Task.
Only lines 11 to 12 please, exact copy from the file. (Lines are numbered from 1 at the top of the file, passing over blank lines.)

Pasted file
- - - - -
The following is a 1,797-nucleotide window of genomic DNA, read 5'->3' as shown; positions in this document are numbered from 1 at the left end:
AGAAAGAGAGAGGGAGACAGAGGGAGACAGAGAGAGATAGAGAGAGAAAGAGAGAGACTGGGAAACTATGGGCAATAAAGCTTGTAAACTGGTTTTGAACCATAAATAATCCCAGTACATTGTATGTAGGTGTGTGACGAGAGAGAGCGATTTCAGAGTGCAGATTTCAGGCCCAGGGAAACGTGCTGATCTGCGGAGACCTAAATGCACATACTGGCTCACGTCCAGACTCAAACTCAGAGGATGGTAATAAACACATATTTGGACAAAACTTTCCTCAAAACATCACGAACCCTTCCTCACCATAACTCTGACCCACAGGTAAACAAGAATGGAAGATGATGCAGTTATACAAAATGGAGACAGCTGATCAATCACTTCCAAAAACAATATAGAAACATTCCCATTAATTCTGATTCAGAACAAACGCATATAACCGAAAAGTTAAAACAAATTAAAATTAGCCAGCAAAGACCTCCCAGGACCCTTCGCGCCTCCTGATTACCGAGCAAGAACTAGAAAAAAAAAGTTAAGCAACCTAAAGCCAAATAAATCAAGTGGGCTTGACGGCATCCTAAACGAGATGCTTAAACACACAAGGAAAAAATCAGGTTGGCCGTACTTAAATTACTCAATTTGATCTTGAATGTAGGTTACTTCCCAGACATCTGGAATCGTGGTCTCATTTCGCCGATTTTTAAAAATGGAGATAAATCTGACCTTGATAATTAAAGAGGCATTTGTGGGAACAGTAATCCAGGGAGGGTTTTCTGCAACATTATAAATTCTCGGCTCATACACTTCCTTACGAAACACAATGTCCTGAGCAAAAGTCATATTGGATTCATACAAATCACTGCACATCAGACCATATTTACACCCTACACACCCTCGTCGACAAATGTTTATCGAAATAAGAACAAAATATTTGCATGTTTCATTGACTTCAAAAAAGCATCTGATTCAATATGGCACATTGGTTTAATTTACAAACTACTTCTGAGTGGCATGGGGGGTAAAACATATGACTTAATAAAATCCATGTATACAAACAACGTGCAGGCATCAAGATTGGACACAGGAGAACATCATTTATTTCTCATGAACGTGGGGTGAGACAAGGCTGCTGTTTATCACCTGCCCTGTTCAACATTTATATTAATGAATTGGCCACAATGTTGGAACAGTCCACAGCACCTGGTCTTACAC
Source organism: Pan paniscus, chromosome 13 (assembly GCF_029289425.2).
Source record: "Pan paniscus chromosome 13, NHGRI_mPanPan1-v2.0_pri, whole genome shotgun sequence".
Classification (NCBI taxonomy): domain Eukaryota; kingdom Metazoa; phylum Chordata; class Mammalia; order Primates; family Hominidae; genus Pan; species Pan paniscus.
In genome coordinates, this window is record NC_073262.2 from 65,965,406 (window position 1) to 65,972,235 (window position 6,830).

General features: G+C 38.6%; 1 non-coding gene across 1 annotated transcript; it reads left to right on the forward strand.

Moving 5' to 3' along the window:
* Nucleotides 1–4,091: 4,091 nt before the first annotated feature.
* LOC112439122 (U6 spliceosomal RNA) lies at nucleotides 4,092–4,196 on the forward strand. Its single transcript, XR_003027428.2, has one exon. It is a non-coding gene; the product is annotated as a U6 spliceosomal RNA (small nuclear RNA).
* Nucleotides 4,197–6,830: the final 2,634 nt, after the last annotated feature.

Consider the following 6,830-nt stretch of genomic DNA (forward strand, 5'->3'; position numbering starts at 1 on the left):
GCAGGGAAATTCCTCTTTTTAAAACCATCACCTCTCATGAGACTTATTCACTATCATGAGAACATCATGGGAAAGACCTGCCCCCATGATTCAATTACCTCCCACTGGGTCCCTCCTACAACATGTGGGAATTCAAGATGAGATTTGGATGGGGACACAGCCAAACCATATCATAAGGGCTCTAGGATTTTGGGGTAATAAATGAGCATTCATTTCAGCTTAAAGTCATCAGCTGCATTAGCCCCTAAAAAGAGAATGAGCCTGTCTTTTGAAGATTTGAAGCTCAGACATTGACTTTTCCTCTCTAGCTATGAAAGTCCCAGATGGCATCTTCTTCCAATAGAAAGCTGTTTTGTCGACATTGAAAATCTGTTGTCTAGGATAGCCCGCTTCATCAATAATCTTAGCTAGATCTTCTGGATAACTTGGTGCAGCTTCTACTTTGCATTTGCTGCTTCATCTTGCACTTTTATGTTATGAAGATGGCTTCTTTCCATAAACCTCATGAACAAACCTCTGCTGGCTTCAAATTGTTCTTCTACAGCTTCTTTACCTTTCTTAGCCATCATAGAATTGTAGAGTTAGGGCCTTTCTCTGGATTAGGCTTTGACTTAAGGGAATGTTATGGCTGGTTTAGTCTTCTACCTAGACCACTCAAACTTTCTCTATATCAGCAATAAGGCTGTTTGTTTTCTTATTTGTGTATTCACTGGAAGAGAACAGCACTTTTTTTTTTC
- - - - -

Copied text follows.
* Nucleotides 4,197–6,830: the final 2,634 nt, after the last annotated feature.

Consider the following 6,830-nt stretch of genomic DNA (forward strand, 5'->3'; position numbering starts at 1 on the left):